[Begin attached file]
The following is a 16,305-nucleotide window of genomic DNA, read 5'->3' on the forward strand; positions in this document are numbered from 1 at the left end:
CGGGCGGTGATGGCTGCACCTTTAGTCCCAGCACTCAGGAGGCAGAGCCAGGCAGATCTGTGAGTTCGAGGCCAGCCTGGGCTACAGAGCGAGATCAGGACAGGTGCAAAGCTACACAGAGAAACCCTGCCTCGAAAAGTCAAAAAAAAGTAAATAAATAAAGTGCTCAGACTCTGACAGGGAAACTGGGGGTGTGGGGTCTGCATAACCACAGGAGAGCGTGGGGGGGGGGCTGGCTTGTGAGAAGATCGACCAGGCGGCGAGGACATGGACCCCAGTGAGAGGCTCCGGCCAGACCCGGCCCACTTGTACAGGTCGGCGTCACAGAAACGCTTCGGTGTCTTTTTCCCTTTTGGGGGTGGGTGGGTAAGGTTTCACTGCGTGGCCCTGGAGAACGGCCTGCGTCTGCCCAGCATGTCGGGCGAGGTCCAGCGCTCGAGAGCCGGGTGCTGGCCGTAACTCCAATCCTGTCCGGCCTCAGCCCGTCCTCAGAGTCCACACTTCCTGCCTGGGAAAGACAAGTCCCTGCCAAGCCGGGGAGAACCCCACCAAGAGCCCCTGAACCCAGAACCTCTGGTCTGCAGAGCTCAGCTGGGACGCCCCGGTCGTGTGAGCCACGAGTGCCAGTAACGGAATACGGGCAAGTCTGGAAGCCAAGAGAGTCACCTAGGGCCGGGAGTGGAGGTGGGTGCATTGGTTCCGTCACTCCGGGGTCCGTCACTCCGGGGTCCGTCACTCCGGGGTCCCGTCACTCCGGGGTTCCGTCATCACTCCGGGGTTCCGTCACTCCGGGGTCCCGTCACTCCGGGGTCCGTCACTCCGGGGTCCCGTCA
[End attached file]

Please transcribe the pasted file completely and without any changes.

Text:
The following is a 16,305-nucleotide window of genomic DNA, read 5'->3' on the forward strand; positions in this document are numbered from 1 at the left end:
CGGGCGGTGATGGCTGCACCTTTAGTCCCAGCACTCAGGAGGCAGAGCCAGGCAGATCTGTGAGTTCGAGGCCAGCCTGGGCTACAGAGCGAGATCAGGACAGGTGCAAAGCTACACAGAGAAACCCTGCCTCGAAAAGTCAAAAAAAAGTAAATAAATAAAGTGCTCAGACTCTGACAGGGAAACTGGGGGTGTGGGGTCTGCATAACCACAGGAGAGCGTGGGGGGGGGGCTGGCTTGTGAGAAGATCGACCAGGCGGCGAGGACATGGACCCCAGTGAGAGGCTCCGGCCAGACCCGGCCCACTTGTACAGGTCGGCGTCACAGAAACGCTTCGGTGTCTTTTTCCCTTTTGGGGGTGGGTGGGTAAGGTTTCACTGCGTGGCCCTGGAGAACGGCCTGCGTCTGCCCAGCATGTCGGGCGAGGTCCAGCGCTCGAGAGCCGGGTGCTGGCCGTAACTCCAATCCTGTCCGGCCTCAGCCCGTCCTCAGAGTCCACACTTCCTGCCTGGGAAAGACAAGTCCCTGCCAAGCCGGGGAGAACCCCACCAAGAGCCCCTGAACCCAGAACCTCTGGTCTGCAGAGCTCAGCTGGGACGCCCCGGTCGTGTGAGCCACGAGTGCCAGTAACGGAATACGGGCAAGTCTGGAAGCCAAGAGAGTCACCTAGGGCCGGGAGTGGAGGTGGGTGCATTGGTTCCGTCACTCCGGGGTCCGTCACTCCGGGGTCCGTCACTCCGGGGTCCCGTCACTCCGGGGTTCCGTCATCACTCCGGGGTTCCGTCACTCCGGGGTCCCGTCACTCCGGGGTCCGTCACTCCGGGGTCCCGTCA